Do you need to winterize your chicken coop? Do you own a store bought chicken coop? I’ll show you in this post will show you how to insulate a prefab chicken coop for less than $10.
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Why A Prefab Chicken Coop?
Many people with backyard chickens have store bought prefabricated coops. Some come in natural wood whilst others are painted already.
We purchased the Precision Chicken Coop Old Red Barn II for our meat birds for a variety of reasons:
- Ease of building
For me in Utah, the feed stores have lots of bigger chicks available and it is a good time to start raising backyard chickens because by the time spring comes around, your hens will be old enough to be laying eggs!
If you read my previous post about how the insulation in our normal coop has held up over the last year you would have met our new chicks! If you missed it, you can meet them in my YouTube video below:
As you can see in the video, these girls are big and have feathered out. The dog crate brood box we had cobbled together was now too small for them.
We needed a coop fast. I wanted these chicks too feel grass under their feet and have the opportunity to peck, scratch, dust bath and all the normal chicken activities.
As these new birds are mostly for meat, in late December or early January the Leghorns will be culled. The Brahmas will go in March with our existing Jersey Giant and the three remaining chickens (Barred Rock, Golden Laced Wyandotte and the Cuckoo Maran) will migrate to the main coop with the older layers. This will empty the pre-fab coop to raise Cornish Cross and Leghorns as meat birds over summer.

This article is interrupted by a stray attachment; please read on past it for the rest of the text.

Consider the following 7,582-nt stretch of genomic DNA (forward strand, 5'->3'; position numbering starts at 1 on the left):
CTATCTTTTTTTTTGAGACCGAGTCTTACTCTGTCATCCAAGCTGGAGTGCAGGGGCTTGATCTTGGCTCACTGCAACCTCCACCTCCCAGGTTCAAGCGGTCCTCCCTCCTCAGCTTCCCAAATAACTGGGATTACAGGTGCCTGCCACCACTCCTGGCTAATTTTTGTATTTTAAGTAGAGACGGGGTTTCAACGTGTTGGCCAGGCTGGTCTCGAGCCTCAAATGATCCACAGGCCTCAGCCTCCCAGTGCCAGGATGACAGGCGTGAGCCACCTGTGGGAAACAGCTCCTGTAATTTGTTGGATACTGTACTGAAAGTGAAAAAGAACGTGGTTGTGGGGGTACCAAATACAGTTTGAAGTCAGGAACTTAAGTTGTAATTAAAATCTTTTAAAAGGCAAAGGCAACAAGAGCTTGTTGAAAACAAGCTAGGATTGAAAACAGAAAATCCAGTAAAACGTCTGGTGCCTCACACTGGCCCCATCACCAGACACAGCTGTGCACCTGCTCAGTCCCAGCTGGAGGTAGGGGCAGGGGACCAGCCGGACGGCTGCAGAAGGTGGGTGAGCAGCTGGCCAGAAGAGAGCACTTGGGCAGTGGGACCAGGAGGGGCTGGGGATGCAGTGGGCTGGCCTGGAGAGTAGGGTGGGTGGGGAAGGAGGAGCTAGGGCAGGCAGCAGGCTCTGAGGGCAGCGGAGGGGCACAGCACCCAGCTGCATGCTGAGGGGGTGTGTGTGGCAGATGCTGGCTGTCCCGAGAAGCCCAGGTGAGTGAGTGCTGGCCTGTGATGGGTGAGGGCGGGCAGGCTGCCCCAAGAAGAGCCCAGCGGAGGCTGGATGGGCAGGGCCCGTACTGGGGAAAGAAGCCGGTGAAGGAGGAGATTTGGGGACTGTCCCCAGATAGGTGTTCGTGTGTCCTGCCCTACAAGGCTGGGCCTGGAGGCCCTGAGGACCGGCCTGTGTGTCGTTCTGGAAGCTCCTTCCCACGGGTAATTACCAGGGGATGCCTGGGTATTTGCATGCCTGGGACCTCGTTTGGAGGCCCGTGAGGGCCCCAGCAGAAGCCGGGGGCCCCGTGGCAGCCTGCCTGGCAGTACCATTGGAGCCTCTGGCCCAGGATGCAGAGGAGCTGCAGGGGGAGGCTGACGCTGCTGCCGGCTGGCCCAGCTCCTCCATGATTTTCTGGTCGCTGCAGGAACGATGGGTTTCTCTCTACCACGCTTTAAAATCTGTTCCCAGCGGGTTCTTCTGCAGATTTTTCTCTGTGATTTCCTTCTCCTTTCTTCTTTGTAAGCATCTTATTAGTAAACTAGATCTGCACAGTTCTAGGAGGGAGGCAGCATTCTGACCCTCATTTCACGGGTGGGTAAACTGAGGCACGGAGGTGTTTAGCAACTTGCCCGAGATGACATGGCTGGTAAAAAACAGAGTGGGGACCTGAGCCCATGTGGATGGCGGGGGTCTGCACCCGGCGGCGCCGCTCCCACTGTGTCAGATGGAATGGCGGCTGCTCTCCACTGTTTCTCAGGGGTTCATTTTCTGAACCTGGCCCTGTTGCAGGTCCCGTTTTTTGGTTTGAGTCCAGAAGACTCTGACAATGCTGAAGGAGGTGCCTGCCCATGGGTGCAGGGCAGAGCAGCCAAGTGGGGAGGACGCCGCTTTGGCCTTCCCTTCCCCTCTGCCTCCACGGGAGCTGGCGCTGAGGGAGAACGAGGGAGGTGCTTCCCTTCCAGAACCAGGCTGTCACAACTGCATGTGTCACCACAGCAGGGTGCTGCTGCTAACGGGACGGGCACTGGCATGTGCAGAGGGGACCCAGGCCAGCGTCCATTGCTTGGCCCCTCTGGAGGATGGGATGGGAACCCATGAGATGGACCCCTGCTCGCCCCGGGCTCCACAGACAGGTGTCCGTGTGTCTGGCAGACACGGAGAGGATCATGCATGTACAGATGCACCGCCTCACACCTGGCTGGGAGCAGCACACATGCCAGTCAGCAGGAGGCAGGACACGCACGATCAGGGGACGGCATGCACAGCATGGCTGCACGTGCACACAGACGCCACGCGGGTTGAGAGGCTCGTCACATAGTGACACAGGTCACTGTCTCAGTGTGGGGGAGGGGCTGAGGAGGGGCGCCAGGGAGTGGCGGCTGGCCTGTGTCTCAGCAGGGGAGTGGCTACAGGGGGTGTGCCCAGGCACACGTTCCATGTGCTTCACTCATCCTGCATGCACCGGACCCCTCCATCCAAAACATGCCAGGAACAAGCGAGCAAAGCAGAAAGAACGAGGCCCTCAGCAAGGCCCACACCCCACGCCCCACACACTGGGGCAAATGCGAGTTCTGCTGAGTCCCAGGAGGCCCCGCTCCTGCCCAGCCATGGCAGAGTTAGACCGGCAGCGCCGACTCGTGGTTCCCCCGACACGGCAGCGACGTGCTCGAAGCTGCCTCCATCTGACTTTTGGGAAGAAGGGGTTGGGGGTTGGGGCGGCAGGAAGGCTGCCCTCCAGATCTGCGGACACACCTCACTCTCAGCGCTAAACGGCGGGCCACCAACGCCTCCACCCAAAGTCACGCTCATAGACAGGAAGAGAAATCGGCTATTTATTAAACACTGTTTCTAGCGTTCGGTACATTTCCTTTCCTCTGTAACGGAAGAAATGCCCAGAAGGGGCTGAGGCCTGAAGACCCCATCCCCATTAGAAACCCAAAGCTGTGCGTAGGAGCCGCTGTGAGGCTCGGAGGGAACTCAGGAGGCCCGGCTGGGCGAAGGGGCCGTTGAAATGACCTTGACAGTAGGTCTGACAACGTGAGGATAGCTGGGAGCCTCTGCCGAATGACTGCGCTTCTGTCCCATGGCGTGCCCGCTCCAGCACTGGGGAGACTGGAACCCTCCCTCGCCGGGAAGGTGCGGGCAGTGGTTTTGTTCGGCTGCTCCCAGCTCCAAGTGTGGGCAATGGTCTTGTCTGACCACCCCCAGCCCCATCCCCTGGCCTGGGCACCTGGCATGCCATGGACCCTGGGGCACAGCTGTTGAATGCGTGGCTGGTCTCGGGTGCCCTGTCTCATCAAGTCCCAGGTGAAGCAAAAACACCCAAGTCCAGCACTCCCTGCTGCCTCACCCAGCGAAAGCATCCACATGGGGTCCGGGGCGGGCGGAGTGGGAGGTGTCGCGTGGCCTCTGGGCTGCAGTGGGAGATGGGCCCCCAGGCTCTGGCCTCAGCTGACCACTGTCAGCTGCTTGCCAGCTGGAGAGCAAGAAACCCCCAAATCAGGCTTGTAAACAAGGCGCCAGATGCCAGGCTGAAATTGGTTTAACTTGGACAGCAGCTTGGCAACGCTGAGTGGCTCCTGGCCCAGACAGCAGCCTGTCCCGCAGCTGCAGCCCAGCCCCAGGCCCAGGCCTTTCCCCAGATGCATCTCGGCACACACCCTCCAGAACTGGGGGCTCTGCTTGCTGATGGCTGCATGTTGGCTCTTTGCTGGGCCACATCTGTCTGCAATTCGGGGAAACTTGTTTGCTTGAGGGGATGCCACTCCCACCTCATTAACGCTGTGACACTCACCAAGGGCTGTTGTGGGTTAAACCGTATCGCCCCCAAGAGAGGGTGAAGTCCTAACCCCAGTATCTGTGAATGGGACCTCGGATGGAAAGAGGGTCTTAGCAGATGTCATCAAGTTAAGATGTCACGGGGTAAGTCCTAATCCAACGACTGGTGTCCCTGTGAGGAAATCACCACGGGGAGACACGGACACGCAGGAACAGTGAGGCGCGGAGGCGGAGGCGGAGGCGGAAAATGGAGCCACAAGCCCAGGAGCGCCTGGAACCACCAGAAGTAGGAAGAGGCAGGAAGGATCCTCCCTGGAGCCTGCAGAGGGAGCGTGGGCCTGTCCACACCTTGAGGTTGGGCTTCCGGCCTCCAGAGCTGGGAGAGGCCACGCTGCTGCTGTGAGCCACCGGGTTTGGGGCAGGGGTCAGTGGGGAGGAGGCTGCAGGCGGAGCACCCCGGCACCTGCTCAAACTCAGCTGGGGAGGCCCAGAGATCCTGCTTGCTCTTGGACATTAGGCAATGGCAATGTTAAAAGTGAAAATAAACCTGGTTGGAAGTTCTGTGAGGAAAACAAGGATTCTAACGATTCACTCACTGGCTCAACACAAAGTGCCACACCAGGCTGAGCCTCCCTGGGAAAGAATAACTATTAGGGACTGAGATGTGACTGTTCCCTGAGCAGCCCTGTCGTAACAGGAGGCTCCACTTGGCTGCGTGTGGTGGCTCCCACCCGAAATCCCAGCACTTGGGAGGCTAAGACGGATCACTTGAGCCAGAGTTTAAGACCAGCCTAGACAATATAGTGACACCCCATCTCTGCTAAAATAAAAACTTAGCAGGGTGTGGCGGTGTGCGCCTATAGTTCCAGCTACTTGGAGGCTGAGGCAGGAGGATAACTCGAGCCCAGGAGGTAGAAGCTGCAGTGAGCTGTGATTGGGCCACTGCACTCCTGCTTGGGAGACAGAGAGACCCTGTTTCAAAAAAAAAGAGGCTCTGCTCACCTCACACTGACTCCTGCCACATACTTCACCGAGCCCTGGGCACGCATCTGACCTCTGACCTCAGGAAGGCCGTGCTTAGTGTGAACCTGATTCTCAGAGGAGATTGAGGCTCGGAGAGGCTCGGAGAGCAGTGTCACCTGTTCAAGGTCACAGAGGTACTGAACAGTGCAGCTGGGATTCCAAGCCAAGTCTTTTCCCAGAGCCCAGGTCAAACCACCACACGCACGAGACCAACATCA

I was planning on building this A-frame chicken tractor or ark coop by Ana White for the meat birds. This type of design works well for us to give the meat birds grass to scratch and peck at and will probably be something I still build in 2018.
In all honesty, I just didn’t have the time to clear a space to work outside under cover from the rain to build the chicken tractor and get it all done this weekend so we opted to buy a coop.
The great thing about the Old Red Barn II coop was that it was already painted and works with the color schemes of the existing coop, greenhouse and shed! It was a convenient option available that was in our price range.
The Precision Pet Chicken Coop Old Red Barn II was available at our local farm supply store and it was on sale! We were already at the farm supply store picking up feed, chicken grit and pine wood shavings and we conveniently picked it up right then and there.
This coop was ideal for the smaller chick housing whilst the older flock figure out the newcomers and will serve well for the meat birds or as a hospital or quarantine coop for the other birds when empty.
Ease of Building
I’m not a builder really. My general approach to building things is to hit it with a hammer repeatedly but I actually put the Old Red Barn II coop together myself. I only needed help from someone to hold up part of the run section at the front which wasn’t square and to hold the first roofing piece in place whilst I screwed it in.
The whole thing took a drill with a cross head screw bit to put together. I bought this BLACK+DECKER rechargeable drill kit when I first moved to the US and I have used if for every single building project including the greenhouse, raised beds and the chicken coops. BLACK+DECKER rechargeable drill kit has been amazing!
I managed to put this coop together in a couple of hours including time taken to insulate the coop to get the chickens ready for winter.